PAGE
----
8. Exchanging arguments and opposing views is a key component of healthy debate, but it should not turn into a dialogue or private discussion between two users who address each other without regard for the other participants. Messages of this type will not be posted.
  9. Radio Canada International publishes contents in five languages. The language used in the forums has to be the same as the contents we publish. The usage of other languages, with the exception of some words, is forbidden. Messages that are off-topic will not be published.
  10. Making repetitive posts disrupts the flow of discussions and will not be tolerated.
  11. Adding images or any other type of file to comments is forbidden. Including hyperlinks to other websites is allowed, as long as they comply with netiquette. Radio Canada International  is in no way responsible for the content of such sites, however.
  12. Copying and pasting text written by someone else, even if you credit the author, is unacceptable if that text makes up the majority of your comment.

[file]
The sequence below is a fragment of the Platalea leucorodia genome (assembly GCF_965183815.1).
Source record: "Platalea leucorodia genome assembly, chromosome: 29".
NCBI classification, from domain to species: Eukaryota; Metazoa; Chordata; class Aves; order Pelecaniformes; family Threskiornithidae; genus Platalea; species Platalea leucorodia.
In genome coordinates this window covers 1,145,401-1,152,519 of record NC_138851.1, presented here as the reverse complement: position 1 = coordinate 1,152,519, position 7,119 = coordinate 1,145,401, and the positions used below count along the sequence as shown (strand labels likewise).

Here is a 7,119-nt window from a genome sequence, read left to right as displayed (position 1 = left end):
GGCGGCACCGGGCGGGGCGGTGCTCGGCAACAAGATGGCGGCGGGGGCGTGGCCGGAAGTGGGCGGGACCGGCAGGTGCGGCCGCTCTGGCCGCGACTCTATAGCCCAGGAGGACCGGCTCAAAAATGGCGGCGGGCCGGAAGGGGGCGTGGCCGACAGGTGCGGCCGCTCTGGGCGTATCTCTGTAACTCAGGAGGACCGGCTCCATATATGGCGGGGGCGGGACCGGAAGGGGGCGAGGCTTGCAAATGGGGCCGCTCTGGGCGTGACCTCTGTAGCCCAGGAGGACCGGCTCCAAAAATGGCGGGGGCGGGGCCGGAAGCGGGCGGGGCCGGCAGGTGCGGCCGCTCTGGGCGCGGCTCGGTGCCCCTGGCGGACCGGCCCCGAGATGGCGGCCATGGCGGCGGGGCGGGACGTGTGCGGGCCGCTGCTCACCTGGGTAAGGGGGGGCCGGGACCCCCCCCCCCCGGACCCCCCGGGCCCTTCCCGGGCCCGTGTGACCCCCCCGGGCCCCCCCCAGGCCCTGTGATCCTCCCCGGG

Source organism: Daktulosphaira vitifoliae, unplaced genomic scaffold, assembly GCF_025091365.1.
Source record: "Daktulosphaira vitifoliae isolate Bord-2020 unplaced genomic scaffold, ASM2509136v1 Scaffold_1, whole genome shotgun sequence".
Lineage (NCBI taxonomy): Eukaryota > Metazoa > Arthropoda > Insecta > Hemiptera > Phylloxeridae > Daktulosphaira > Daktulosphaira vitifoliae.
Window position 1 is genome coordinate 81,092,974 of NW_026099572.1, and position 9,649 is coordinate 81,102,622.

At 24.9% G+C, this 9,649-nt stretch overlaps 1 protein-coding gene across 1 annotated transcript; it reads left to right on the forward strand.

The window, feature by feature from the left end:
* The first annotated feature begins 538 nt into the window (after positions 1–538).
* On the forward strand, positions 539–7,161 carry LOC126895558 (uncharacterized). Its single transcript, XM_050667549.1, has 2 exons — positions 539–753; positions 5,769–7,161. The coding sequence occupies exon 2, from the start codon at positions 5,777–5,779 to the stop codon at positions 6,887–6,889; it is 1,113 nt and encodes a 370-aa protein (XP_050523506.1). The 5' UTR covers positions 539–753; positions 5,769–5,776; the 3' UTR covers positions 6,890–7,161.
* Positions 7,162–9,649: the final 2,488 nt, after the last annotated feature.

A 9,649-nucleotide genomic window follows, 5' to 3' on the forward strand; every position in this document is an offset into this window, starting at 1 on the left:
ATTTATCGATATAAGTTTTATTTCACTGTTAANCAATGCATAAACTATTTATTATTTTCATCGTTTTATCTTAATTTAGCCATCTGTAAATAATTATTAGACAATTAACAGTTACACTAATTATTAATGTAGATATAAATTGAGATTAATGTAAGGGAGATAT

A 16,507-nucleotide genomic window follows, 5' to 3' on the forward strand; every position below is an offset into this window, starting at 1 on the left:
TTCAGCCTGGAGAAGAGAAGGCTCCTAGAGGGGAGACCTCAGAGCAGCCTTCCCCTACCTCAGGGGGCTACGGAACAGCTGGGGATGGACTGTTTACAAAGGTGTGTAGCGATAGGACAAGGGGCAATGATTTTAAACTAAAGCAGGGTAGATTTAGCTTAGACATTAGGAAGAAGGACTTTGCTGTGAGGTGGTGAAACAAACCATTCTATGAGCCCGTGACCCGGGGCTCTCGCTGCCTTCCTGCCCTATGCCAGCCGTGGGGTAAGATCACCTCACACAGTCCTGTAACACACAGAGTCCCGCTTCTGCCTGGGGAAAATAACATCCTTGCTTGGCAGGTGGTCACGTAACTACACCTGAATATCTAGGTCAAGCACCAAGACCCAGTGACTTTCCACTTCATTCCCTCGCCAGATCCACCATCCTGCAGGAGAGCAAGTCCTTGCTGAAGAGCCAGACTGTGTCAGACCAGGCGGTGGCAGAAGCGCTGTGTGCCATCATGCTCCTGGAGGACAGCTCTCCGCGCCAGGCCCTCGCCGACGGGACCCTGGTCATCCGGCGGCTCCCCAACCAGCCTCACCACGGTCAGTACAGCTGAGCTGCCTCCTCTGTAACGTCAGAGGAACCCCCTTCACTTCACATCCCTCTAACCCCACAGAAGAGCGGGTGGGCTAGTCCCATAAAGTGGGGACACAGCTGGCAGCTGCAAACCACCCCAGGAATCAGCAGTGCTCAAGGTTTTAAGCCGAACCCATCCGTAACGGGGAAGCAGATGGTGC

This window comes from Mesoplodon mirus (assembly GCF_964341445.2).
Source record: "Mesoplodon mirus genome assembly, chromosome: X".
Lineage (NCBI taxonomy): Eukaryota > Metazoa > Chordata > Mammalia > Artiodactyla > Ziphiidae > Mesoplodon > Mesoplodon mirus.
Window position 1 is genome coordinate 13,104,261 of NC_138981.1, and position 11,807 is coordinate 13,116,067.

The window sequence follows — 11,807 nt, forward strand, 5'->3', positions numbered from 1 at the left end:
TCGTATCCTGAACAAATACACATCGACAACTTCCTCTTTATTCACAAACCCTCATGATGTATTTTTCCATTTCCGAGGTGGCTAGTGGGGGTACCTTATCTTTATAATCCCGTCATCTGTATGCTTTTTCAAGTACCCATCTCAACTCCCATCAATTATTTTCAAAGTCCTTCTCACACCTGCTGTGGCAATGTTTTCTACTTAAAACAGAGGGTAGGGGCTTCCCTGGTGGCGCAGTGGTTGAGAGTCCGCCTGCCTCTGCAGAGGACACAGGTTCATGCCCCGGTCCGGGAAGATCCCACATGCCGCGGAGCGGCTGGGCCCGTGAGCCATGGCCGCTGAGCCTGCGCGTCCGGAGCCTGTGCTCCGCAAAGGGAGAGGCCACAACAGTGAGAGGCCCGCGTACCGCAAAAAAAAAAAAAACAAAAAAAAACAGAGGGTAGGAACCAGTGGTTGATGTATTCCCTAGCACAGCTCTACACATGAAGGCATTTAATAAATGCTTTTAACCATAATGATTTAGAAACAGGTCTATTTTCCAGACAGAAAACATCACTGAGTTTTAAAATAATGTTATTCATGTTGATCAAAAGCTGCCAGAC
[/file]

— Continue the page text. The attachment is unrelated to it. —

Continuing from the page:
13. Posting any type of advertising or call to action, in any form, to Radio Canada International  forums is prohibited.
  14. All comments and other types of content are moderated before publication. Radio Canada International  reserves the right to refuse any comment for publication.
  15. Radio Canada International  reserves the right to close a forum at any time, without notice.
  16. Radio Canada International  reserves the right to amend this code of conduct (netiquette) at any time, without notice.
  17. By participating in its online forums, you allow Radio Canada International to publish your comments on the web for an indefinite time. This also implies that these messages will be indexed by Internet search engines.
  18. Radio Canada International has no obligation to remove your messages from the web if one day you request it. We invite you to carefully consider your comments and the consequences of their posting.

*